Reasons for Designation
Long barrows were constructed as earthen or drystone mounds with flanking
ditches and acted as funerary monuments during the Early and Middle Neolithic
periods (3400-2400 BC). They represent the burial places of Britain's early
farming communities and, as such, are amongst the oldest field monuments
surviving visibly in the present landscape. Where investigated, long barrows
appear to have been used for communal burial, often with only parts of the
human remains having been selected for interment. Certain sites provide
evidence for several phases of funerary monument preceding the barrow and,
consequently, it is probable that long barrows acted as important ritual sites
for local communities over a considerable period of time. Some 500 long
barrows are recorded in England. As one of the few types of Neolithic
structure to survive as earthworks, and due to their comparative rarity, their
considerable age and their longevity as a monument type, all long barrows are
considered to be nationally important.
This example has a particularly well-preserved burial chamber and is also of
high archaeological potential due to the survival of the remains of the burial
mound and the flanking ditches. The burial chamber having been taken into
guardianship, the monument is also of high amenity value.
The Long Barrow is situated on level ground at the crest of the North Downs
overlooking the Medway valley. It is oriented approximately E-W, with the
stone chamber near the eastern end.
The most distinctive feature of the monument is the H-shaped arrangement of 3
large sarsen slabs, capped by a further slab, which formed the main burial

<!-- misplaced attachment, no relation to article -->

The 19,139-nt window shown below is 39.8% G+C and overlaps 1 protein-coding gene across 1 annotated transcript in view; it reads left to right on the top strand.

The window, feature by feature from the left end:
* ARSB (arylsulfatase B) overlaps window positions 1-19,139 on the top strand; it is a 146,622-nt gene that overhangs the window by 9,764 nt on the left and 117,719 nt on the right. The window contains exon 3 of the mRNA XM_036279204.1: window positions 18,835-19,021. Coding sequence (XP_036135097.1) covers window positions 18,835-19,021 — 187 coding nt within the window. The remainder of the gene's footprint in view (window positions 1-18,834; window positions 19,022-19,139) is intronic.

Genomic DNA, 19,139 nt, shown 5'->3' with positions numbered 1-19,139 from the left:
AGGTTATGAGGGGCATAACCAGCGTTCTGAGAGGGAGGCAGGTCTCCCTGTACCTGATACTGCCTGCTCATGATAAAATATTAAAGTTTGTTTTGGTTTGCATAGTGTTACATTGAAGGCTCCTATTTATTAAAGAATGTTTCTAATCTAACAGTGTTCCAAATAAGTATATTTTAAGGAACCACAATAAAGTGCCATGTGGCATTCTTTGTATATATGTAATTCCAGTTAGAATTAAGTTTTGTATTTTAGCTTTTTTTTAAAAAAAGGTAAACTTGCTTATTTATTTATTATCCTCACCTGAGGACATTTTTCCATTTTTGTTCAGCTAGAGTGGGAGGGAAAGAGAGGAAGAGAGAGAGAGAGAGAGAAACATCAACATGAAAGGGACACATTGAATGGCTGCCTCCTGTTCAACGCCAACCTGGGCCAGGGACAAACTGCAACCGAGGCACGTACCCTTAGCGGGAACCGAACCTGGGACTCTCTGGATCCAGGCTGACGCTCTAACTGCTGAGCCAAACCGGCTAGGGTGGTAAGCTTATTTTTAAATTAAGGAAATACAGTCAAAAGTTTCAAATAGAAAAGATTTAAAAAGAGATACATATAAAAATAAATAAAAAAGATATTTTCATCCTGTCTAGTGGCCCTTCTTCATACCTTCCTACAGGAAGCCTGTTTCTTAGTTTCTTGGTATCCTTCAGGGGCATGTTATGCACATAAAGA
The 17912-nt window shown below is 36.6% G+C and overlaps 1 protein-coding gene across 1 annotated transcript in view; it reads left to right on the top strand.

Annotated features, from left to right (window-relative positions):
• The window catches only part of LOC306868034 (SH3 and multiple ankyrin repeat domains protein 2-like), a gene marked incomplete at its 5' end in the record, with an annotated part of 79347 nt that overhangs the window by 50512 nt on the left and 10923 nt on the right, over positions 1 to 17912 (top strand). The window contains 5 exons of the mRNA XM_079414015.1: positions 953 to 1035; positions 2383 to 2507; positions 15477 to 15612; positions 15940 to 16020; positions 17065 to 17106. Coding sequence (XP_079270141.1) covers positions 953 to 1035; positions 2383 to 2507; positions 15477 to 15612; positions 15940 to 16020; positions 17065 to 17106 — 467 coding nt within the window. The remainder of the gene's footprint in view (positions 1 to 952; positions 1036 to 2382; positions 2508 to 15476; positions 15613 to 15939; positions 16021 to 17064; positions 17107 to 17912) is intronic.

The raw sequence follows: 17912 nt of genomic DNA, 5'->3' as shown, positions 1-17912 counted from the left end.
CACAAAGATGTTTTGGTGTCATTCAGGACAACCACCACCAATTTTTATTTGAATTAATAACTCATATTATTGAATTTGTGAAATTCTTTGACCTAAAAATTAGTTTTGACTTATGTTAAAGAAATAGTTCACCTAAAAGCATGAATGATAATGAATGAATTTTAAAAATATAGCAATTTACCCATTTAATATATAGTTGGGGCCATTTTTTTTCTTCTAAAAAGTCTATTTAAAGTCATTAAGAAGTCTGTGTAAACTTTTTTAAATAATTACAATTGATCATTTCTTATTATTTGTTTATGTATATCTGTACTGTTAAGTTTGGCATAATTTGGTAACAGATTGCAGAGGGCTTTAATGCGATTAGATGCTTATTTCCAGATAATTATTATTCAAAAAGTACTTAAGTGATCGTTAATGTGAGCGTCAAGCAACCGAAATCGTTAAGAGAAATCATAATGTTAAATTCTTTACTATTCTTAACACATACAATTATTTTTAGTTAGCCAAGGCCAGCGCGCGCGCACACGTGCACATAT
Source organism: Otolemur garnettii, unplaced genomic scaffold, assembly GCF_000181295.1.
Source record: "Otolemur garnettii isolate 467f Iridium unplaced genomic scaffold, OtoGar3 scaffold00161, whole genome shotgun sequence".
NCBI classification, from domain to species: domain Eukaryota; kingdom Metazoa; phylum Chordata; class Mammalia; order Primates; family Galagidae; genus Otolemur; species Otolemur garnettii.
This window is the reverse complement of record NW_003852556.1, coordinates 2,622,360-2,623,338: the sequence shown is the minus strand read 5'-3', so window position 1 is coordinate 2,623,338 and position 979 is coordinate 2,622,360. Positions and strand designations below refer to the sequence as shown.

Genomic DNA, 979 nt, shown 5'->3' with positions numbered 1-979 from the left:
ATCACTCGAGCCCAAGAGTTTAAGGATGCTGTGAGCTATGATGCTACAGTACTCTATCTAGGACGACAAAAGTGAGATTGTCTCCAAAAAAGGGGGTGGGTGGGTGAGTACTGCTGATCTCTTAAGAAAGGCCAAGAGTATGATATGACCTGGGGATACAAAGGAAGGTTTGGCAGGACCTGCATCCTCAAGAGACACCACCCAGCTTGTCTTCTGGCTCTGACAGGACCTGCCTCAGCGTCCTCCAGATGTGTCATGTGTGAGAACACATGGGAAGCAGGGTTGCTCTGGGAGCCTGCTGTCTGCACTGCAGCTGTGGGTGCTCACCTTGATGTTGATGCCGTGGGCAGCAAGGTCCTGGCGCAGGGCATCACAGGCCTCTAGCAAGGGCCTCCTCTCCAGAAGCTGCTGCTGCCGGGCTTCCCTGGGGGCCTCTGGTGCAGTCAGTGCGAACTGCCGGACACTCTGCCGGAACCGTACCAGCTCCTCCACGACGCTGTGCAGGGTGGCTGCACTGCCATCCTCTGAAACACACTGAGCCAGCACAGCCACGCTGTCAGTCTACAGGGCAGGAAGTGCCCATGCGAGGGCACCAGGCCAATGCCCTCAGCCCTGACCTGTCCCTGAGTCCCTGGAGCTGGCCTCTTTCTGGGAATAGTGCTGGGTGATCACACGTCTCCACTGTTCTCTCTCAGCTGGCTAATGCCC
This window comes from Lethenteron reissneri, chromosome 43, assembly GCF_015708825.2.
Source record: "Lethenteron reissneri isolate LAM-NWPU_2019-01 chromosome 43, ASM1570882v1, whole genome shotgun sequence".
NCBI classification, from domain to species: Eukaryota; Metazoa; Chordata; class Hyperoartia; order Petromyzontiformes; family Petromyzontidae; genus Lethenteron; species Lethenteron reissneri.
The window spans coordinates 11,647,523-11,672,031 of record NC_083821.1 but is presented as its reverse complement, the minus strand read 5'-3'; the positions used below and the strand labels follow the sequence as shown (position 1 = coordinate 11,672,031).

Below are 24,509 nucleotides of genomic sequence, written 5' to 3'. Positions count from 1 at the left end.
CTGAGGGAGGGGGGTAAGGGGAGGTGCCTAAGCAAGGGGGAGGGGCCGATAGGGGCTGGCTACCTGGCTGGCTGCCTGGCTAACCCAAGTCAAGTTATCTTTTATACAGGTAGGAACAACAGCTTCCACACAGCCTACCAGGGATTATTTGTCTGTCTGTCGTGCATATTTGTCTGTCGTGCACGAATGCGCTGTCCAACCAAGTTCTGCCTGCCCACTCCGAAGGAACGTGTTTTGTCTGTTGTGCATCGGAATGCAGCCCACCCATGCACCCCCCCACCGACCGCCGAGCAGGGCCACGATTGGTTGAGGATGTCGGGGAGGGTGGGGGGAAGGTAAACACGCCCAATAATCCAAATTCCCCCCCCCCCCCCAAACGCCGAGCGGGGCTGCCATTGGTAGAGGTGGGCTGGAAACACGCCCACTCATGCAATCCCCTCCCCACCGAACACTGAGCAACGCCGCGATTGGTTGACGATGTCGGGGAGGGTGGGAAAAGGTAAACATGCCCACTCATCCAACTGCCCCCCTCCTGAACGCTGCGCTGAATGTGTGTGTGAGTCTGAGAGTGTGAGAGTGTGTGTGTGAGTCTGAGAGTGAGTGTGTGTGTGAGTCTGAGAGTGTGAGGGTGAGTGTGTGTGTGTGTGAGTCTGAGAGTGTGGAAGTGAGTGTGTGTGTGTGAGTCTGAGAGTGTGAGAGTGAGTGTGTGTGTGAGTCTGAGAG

chamber of the Long Barrow. Although these large stones, or megaliths, now
stand unsupported, they are believed originally to have been buried within a
large, elongated earthen mound, of which only traces survive today. The mound
was some 80m in length and 12-15m in width and was probably broader at the
eastern end than at the western end. Earth and chalk for the construction of
this mound was quarried from the now-infilled flanking ditches which run
parallel to it. These quarry ditches are more clearly visible on aerial
photographs than on the ground. Such photographs indicate that the northern
ditch extended for the full length of the mound while the southern ditch was
shorter, not extending as far as either end of the mound.
The monument has been the subject of enquiry since 1570, but no satisfactory
explanation for the name has yet been found. Historical accounts suggest that
the mound was surrounded by a revetment of sarsens positioned at intervals,
some of which may survive beneath the ploughsoil but most of which have been
unearthed and/or destroyed, the latest as recently as 1947. Although no bones
have been reported by any of the investigators of the monument, the strong
similarity with other examples which have yielded such evidence allows the
safe interpretation of Kit's Coty House as a Neolithic burial monument.
The site of the monument is shown on the attached map extract.